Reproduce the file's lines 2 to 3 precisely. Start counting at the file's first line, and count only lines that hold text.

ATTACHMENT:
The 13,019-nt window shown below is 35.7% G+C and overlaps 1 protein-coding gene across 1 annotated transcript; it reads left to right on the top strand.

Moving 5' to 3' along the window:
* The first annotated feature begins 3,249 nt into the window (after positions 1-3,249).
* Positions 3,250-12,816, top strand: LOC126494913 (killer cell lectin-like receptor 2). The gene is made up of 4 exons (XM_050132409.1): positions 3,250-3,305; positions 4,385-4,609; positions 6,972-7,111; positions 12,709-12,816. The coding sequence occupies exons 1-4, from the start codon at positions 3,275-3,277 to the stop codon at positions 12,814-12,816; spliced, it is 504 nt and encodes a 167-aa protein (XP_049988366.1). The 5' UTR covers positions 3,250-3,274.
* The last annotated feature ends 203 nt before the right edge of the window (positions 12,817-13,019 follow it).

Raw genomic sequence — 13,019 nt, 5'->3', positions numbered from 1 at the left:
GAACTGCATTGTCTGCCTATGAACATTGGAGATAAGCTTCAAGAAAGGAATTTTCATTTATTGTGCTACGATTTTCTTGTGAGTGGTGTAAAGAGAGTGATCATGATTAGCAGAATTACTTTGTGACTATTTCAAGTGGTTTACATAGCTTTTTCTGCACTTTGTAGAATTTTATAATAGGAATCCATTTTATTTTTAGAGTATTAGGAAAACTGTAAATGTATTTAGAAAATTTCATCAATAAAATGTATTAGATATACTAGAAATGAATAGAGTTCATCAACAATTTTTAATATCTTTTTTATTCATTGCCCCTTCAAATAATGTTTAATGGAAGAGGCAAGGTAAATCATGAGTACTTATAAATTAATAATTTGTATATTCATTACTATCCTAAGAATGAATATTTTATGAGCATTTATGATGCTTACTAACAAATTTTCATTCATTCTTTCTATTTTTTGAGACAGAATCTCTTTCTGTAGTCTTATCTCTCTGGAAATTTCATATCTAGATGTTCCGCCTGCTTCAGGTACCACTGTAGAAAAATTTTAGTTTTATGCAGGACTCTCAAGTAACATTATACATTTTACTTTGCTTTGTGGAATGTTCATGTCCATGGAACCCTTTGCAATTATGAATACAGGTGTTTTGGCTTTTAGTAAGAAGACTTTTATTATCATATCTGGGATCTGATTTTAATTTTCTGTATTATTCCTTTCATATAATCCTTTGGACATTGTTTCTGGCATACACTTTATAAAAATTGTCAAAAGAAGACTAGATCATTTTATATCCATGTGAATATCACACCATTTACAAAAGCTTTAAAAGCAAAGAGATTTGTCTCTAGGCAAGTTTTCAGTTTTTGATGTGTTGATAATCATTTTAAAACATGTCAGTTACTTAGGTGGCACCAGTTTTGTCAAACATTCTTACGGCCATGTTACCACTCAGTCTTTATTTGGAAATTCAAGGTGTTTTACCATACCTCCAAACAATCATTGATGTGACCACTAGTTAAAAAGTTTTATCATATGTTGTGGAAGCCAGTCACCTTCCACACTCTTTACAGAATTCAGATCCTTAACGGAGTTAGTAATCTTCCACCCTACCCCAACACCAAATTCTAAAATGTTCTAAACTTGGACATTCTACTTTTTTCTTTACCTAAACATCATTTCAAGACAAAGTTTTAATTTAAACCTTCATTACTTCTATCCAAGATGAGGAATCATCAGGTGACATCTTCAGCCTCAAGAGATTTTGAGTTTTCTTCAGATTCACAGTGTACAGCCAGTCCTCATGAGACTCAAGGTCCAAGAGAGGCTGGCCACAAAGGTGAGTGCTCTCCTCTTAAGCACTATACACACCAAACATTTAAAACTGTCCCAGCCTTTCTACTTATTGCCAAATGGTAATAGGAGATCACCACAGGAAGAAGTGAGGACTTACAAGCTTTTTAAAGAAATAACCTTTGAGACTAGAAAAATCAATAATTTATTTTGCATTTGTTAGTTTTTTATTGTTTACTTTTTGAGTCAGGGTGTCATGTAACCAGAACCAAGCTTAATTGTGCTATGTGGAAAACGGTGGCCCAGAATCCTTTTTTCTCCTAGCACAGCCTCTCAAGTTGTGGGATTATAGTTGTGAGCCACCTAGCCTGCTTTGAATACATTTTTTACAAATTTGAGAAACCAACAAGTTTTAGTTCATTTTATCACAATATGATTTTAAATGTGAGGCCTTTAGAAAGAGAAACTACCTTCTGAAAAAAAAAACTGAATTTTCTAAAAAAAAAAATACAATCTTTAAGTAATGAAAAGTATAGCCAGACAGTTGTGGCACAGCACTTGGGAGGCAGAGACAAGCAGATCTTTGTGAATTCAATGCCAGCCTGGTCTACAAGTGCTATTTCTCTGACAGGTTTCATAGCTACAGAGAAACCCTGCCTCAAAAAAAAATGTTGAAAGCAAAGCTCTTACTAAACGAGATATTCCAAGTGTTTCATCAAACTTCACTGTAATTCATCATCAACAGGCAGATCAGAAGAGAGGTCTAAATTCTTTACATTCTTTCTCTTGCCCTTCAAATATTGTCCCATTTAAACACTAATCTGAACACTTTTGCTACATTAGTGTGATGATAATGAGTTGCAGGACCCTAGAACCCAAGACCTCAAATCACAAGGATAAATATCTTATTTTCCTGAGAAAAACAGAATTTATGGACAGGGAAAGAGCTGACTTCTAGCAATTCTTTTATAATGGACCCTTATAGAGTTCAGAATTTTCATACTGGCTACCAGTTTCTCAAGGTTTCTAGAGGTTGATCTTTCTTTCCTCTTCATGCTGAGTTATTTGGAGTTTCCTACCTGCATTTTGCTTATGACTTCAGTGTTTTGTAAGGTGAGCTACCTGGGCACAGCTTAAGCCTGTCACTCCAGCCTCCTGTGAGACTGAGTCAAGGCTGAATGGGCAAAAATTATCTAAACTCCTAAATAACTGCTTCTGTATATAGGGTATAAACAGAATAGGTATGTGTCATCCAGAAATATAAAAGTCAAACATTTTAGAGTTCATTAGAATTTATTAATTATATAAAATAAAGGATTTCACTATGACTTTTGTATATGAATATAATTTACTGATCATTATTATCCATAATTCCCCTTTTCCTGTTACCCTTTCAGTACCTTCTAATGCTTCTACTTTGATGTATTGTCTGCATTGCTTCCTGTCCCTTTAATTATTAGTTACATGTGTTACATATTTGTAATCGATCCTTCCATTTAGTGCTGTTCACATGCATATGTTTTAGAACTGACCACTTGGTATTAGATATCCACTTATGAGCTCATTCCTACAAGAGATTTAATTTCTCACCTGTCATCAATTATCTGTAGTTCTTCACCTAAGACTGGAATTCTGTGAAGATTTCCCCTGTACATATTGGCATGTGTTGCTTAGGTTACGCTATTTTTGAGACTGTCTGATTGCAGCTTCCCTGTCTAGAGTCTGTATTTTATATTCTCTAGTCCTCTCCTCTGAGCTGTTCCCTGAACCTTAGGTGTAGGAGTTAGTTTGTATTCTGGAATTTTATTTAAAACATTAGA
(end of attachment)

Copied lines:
Moving 5' to 3' along the window:
* The first annotated feature begins 3,249 nt into the window (after positions 1-3,249).